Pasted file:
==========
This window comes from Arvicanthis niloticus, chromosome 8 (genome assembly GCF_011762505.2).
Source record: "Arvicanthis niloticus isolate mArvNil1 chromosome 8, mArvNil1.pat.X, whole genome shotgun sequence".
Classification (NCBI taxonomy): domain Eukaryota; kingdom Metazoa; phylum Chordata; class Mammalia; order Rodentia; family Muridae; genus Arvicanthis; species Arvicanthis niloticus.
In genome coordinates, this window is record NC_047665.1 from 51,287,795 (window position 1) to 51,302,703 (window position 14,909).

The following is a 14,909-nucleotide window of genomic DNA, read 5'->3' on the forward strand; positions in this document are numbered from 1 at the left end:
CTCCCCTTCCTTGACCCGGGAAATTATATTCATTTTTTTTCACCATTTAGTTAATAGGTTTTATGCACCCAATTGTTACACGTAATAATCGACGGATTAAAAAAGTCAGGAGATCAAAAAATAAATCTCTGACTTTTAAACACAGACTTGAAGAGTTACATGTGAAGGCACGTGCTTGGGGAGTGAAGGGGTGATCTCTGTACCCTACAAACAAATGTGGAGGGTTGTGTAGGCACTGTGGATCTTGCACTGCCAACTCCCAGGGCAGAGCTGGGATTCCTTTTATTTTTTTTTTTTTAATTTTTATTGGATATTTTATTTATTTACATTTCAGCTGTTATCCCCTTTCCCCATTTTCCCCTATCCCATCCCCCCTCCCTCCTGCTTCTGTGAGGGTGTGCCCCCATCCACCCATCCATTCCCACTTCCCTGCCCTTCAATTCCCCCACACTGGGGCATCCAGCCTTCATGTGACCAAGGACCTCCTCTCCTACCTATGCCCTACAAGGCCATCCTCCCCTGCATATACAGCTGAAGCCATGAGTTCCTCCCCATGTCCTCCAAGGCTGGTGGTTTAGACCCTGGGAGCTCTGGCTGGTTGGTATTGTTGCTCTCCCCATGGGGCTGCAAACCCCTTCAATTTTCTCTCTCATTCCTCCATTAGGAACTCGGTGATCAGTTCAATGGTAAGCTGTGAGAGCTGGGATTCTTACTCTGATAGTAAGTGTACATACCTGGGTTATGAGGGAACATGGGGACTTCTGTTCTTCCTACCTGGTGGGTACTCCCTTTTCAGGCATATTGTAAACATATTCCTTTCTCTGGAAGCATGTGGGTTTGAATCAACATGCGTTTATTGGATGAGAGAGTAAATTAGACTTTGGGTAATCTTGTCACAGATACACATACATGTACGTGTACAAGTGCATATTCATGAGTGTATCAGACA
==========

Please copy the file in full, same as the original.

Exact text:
This window comes from Arvicanthis niloticus, chromosome 8 (genome assembly GCF_011762505.2).
Source record: "Arvicanthis niloticus isolate mArvNil1 chromosome 8, mArvNil1.pat.X, whole genome shotgun sequence".
Classification (NCBI taxonomy): domain Eukaryota; kingdom Metazoa; phylum Chordata; class Mammalia; order Rodentia; family Muridae; genus Arvicanthis; species Arvicanthis niloticus.
In genome coordinates, this window is record NC_047665.1 from 51,287,795 (window position 1) to 51,302,703 (window position 14,909).

The following is a 14,909-nucleotide window of genomic DNA, read 5'->3' on the forward strand; positions in this document are numbered from 1 at the left end:
CTCCCCTTCCTTGACCCGGGAAATTATATTCATTTTTTTTCACCATTTAGTTAATAGGTTTTATGCACCCAATTGTTACACGTAATAATCGACGGATTAAAAAAGTCAGGAGATCAAAAAATAAATCTCTGACTTTTAAACACAGACTTGAAGAGTTACATGTGAAGGCACGTGCTTGGGGAGTGAAGGGGTGATCTCTGTACCCTACAAACAAATGTGGAGGGTTGTGTAGGCACTGTGGATCTTGCACTGCCAACTCCCAGGGCAGAGCTGGGATTCCTTTTATTTTTTTTTTTTTAATTTTTATTGGATATTTTATTTATTTACATTTCAGCTGTTATCCCCTTTCCCCATTTTCCCCTATCCCATCCCCCCTCCCTCCTGCTTCTGTGAGGGTGTGCCCCCATCCACCCATCCATTCCCACTTCCCTGCCCTTCAATTCCCCCACACTGGGGCATCCAGCCTTCATGTGACCAAGGACCTCCTCTCCTACCTATGCCCTACAAGGCCATCCTCCCCTGCATATACAGCTGAAGCCATGAGTTCCTCCCCATGTCCTCCAAGGCTGGTGGTTTAGACCCTGGGAGCTCTGGCTGGTTGGTATTGTTGCTCTCCCCATGGGGCTGCAAACCCCTTCAATTTTCTCTCTCATTCCTCCATTAGGAACTCGGTGATCAGTTCAATGGTAAGCTGTGAGAGCTGGGATTCTTACTCTGATAGTAAGTGTACATACCTGGGTTATGAGGGAACATGGGGACTTCTGTTCTTCCTACCTGGTGGGTACTCCCTTTTCAGGCATATTGTAAACATATTCCTTTCTCTGGAAGCATGTGGGTTTGAATCAACATGCGTTTATTGGATGAGAGAGTAAATTAGACTTTGGGTAATCTTGTCACAGATACACATACATGTACGTGTACAAGTGCATATTCATGAGTGTATCAGACA